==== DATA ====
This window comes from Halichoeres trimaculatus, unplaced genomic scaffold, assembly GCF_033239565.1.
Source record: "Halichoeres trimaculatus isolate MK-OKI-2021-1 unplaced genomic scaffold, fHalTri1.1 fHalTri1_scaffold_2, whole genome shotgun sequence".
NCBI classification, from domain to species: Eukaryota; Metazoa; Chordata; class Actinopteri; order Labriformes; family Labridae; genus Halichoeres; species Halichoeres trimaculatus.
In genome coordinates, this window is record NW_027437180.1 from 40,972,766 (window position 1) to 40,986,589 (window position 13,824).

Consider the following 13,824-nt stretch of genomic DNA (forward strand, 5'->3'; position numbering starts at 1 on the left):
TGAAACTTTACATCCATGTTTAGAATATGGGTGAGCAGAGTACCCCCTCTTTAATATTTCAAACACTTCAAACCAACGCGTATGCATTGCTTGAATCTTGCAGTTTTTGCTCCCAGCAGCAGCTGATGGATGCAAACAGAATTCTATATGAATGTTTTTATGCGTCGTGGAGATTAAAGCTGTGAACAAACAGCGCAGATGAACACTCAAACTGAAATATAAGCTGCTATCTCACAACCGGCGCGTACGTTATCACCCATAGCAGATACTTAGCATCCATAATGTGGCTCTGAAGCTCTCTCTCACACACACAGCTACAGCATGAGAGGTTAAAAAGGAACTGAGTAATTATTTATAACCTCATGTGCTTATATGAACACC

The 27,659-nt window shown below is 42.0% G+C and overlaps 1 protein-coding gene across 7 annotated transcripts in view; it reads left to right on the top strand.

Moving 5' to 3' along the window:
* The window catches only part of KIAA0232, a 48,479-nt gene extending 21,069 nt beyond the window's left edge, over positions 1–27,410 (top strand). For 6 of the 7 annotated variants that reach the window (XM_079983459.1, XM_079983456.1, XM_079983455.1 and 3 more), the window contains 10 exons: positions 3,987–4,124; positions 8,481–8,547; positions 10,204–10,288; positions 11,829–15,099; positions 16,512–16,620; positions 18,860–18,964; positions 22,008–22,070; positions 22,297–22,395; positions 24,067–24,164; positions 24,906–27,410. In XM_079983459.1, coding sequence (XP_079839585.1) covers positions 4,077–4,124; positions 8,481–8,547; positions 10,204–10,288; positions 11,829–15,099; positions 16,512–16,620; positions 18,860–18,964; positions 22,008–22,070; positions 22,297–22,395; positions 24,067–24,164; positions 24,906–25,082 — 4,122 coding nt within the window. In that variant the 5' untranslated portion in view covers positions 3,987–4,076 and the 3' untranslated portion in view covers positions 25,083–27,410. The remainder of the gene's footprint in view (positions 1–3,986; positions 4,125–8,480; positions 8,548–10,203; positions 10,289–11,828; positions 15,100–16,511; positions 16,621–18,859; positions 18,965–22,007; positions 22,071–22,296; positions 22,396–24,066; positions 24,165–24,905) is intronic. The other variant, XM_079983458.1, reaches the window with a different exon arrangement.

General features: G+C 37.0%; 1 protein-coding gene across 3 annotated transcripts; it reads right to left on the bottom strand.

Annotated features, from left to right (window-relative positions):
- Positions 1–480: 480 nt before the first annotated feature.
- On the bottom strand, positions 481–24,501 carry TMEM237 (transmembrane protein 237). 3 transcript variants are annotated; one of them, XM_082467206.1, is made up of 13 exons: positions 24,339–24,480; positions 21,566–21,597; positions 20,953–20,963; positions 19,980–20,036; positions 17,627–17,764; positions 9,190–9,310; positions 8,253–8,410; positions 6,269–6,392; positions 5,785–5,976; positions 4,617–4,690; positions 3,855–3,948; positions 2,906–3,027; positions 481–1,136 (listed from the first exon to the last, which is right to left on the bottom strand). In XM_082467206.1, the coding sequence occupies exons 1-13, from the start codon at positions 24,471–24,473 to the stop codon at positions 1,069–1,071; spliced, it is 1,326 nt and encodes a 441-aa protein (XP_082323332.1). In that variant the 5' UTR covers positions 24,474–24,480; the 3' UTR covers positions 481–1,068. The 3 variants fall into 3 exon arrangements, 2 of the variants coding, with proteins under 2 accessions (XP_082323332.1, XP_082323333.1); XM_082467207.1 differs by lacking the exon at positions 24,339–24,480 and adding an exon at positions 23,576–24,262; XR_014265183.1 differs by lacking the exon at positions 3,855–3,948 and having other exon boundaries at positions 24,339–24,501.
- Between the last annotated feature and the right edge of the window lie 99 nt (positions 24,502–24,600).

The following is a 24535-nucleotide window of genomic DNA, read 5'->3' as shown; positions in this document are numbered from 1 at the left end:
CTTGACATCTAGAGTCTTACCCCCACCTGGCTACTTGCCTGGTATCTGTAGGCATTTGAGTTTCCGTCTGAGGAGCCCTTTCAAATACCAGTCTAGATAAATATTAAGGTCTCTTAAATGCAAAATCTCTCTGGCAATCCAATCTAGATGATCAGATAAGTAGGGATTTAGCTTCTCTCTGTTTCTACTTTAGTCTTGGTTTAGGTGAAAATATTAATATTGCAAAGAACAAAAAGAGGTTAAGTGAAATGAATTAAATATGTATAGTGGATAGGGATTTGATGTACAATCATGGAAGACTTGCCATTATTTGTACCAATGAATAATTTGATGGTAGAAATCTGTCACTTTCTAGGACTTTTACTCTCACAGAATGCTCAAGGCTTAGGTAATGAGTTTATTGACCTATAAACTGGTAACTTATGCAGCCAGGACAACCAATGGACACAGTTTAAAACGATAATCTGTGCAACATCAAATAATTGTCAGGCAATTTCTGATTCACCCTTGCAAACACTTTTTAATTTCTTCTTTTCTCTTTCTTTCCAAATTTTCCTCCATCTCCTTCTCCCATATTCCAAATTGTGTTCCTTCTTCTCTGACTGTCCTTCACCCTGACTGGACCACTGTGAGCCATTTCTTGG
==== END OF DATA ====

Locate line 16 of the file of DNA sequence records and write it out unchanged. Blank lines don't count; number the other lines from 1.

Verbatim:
CTTGACATCTAGAGTCTTACCCCCACCTGGCTACTTGCCTGGTATCTGTAGGCATTTGAGTTTCCGTCTGAGGAGCCCTTTCAAATACCAGTCTAGATAAATATTAAGGTCTCTTAAATGCAAAATCTCTCTGGCAATCCAATCTAGATGATCAGATAAGTAGGGATTTAGCTTCTCTCTGTTTCTACTTTAGTCTTGGTTTAGGTGAAAATATTAATATTGCAAAGAACAAAAAGAGGTTAAGTGAAATGAATTAAATATGTATAGTGGATAGGGATTTGATGTACAATCATGGAAGACTTGCCATTATTTGTACCAATGAATAATTTGATGGTAGAAATCTGTCACTTTCTAGGACTTTTACTCTCACAGAATGCTCAAGGCTTAGGTAATGAGTTTATTGACCTATAAACTGGTAACTTATGCAGCCAGGACAACCAATGGACACAGTTTAAAACGATAATCTGTGCAACATCAAATAATTGTCAGGCAATTTCTGATTCACCCTTGCAAACACTTTTTAATTTCTTCTTTTCTCTTTCTTTCCAAATTTTCCTCCATCTCCTTCTCCCATATTCCAAATTGTGTTCCTTCTTCTCTGACTGTCCTTCACCCTGACTGGACCACTGTGAGCCATTTCTTGG